Use your powers of observation as a writer, both internally and externally, to determine how your characters nonverbally express their emotions. Here are two examples:

Image from http://www.fuelyourphotography.com/the-art-of-emotion/

There was a loud clang in the other room. Patricia was as scared as she’d ever been.

“Honey, is that you?” Her voice was sad and afraid.

There was a loud clang in the other room. Patricia held her breath. She attempted to speak, but her throat started to close up. She swallowed hard.

“Honey, is that you?” Her voice was a shrill whisper through the hallway.

Example one tells the reader how to feel. Example two gives the reader a chance to experience the emotions on his or her own. Trust your readers to understand these nonverbal cues, and they’ll find themselves riveted until the book’s final page.

3. Make Setting Tell The Story

For many authors, setting is nothing but a string of adjectives they add in to flesh out a second draft. They’ve been told that setting is important, but nobody ever told them that setting could be the lynchpin for developing their characters.

USA Today Bestselling Author Mary Buckham said in her book Writing Active Setting that setting can show characterization, create the world of your story, affect pacing, show conflict, change tension, explore emotion, and much more. While setting can orient readers to the time, place, and social context of a story, it can also demonstrate a rich point of view for your characters.

When you have multiple characters in your story, it’s important to remember that each one will experience the world you’ve created in a different way. Buckham gives the example of how a typical 30-something housewife would observe the view from a city rooftop much differently than a discharged military sniper. While the former sees playing children and SUVs, the latter sees escape routes and potential threats.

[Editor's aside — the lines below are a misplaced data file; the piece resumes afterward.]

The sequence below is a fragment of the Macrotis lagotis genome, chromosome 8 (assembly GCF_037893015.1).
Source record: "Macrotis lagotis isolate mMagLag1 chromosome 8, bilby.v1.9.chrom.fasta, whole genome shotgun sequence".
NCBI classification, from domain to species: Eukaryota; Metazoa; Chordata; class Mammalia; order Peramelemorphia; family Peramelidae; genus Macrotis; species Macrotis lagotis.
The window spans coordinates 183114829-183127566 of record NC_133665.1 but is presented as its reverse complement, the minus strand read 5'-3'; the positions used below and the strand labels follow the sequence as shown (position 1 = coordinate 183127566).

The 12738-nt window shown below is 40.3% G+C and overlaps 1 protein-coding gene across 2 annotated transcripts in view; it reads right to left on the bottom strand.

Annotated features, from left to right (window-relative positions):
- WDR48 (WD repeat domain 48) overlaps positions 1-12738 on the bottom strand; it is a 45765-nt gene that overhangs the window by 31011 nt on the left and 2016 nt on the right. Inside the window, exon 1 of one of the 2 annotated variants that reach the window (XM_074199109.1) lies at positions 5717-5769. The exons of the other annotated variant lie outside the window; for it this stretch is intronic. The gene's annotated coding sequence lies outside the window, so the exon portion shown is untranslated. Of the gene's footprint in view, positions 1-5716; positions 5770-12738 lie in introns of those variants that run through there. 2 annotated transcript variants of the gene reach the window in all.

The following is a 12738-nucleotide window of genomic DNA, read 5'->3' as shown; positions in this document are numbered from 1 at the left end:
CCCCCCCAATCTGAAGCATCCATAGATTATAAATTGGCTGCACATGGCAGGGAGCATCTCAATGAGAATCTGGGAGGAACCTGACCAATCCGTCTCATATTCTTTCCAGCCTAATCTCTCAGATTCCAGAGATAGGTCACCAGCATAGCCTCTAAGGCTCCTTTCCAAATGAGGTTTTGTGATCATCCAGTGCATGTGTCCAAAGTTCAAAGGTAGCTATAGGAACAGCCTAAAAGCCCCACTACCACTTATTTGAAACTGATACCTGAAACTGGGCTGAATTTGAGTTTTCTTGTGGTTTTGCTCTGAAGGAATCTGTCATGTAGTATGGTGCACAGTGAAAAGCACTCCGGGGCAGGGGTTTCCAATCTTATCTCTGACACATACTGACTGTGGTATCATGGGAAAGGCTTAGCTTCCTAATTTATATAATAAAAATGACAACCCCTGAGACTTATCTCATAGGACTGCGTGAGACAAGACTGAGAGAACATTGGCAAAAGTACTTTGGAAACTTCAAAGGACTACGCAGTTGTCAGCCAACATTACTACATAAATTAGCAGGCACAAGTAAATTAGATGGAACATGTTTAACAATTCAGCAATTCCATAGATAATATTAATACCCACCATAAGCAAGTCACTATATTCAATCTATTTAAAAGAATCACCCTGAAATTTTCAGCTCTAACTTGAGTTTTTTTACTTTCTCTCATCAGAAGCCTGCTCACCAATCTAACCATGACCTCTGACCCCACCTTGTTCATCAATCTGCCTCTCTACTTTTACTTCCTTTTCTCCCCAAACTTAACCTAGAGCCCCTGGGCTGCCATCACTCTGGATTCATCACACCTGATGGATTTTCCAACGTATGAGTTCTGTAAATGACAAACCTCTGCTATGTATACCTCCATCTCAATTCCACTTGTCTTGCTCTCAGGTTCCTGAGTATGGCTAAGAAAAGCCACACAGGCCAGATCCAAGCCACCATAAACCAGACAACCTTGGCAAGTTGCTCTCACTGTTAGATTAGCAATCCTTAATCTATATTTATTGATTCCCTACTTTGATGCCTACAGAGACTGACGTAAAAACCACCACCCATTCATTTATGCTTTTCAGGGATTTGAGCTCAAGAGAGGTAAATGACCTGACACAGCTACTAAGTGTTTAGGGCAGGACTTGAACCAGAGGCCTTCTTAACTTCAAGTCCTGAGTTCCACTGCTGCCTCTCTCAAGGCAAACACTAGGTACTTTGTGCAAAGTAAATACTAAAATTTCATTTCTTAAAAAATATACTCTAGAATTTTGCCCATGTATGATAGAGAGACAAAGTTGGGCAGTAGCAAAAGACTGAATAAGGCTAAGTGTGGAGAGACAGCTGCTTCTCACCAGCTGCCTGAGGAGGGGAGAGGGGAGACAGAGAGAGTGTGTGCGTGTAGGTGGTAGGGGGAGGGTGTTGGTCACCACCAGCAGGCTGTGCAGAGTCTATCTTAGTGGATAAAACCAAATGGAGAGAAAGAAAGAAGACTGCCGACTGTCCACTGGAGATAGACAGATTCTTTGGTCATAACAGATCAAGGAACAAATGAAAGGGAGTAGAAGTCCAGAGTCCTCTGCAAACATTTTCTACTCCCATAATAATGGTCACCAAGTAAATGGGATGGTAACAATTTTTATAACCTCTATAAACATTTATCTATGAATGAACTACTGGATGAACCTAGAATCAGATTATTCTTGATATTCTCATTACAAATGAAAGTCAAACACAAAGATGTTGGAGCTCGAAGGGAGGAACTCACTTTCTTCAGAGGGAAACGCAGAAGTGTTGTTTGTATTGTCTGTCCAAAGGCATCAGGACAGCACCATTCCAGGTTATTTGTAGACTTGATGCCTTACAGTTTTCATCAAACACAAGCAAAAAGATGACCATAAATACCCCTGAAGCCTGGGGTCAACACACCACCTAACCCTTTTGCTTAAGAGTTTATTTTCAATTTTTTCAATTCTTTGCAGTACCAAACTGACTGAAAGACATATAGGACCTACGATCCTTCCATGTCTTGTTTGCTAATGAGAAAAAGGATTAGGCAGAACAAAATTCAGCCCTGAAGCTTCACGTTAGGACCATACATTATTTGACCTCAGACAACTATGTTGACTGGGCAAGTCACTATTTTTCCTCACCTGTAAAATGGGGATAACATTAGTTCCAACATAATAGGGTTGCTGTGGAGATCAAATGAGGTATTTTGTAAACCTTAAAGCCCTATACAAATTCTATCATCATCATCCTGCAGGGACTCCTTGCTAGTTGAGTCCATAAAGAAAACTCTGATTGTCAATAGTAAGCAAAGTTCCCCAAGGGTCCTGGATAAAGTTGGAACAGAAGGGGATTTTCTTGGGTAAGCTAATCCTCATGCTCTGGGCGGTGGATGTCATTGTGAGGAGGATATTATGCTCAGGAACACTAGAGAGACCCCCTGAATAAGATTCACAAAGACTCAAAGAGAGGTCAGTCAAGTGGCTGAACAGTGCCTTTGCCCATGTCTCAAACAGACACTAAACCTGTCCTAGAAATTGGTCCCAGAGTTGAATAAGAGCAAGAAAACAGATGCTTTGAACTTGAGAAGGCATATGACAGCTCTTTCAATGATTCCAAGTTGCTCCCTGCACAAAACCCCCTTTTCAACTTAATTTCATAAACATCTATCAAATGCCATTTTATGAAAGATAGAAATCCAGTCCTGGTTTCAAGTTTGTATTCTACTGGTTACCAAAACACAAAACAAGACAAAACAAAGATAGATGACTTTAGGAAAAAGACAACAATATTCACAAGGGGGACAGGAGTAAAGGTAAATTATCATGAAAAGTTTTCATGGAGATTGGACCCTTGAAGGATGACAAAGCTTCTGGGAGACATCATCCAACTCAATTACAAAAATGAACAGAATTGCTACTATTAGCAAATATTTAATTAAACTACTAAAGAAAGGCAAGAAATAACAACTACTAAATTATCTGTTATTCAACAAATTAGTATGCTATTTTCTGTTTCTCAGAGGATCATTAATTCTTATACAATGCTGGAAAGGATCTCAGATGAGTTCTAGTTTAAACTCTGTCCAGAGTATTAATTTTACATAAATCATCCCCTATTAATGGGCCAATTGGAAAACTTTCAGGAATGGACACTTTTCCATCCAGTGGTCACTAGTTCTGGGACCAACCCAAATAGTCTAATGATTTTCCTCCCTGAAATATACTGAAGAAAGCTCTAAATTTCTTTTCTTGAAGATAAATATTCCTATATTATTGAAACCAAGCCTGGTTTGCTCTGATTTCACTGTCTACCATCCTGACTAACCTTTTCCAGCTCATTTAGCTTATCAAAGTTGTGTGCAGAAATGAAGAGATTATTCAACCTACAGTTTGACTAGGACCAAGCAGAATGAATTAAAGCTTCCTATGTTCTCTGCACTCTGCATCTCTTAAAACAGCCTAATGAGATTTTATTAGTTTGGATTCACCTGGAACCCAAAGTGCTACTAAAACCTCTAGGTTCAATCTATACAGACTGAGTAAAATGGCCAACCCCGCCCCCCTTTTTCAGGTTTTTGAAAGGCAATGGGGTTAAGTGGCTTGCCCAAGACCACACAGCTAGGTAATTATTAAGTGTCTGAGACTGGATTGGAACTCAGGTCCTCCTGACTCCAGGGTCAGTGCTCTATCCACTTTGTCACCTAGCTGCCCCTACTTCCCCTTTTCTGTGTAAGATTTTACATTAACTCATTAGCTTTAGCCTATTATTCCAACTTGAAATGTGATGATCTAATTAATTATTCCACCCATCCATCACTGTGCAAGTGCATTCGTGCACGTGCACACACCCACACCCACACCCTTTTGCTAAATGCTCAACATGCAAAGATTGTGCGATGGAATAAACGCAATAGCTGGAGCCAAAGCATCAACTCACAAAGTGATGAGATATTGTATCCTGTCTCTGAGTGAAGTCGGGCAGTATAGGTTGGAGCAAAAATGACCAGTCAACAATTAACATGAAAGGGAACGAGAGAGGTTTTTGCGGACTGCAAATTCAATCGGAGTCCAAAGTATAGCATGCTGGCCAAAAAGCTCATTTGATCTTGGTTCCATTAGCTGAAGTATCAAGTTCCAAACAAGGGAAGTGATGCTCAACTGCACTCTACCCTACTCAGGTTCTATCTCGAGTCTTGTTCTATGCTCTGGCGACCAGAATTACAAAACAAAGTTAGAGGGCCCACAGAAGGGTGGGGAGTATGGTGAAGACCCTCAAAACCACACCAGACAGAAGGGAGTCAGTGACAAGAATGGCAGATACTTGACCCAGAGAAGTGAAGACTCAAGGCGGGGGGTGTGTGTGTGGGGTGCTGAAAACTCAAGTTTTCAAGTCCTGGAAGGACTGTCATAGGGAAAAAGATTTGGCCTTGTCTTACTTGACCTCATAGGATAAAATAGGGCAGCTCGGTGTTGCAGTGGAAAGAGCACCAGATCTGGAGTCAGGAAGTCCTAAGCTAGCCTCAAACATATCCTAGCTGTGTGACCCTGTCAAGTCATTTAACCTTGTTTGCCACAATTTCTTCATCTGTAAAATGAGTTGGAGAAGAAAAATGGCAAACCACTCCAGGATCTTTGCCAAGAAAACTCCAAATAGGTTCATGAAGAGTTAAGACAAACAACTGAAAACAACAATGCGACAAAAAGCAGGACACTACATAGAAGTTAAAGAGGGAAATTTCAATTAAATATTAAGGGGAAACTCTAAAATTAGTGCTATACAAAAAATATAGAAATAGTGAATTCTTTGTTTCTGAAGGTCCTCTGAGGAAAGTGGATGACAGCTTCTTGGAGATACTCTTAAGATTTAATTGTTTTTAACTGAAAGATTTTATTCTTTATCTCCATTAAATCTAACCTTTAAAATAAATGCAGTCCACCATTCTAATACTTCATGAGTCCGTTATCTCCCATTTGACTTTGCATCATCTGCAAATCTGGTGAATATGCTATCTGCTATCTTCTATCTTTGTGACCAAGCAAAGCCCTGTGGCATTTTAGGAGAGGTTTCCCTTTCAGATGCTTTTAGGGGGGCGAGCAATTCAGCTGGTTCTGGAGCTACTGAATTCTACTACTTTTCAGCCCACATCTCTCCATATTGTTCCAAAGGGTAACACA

Image from http://www.desura.com/members/tetsuo3/images/alley-way

Here are two examples:

Eric walked down the dark alleyway. When he got to the other side, he opened the front door to the diner.

Eric’s shoulders relaxed as he entered the space between the two buildings. He didn’t mind the rotten pumpkin beside the half-open dumpster or the droplets from above of water mixed with god knows what. For a moment or two, he could hide from this city, and that was worth the stench. He took a deep breath as he reentered civilization and sunlight, yanking open the door to the diner before slamming it shut behind him.

We know a great deal more about Eric in the second example. While the first one gets us from point A to point B, the second one uses setting as part of the story. Readers tend to put a book down when it gets boring. Tying setting in with characterization keeps your readers going.

Better Books Are More Marketable

Marketing on its own won’t necessarily make your book a bestseller. Neither will writing the most compelling book in the world. When you combine effective marketing with strong writing, however, you significantly increase your chances of selling more books. These three tips will change your writing overnight, but you’ll need to put in hours of work to implement them effectively.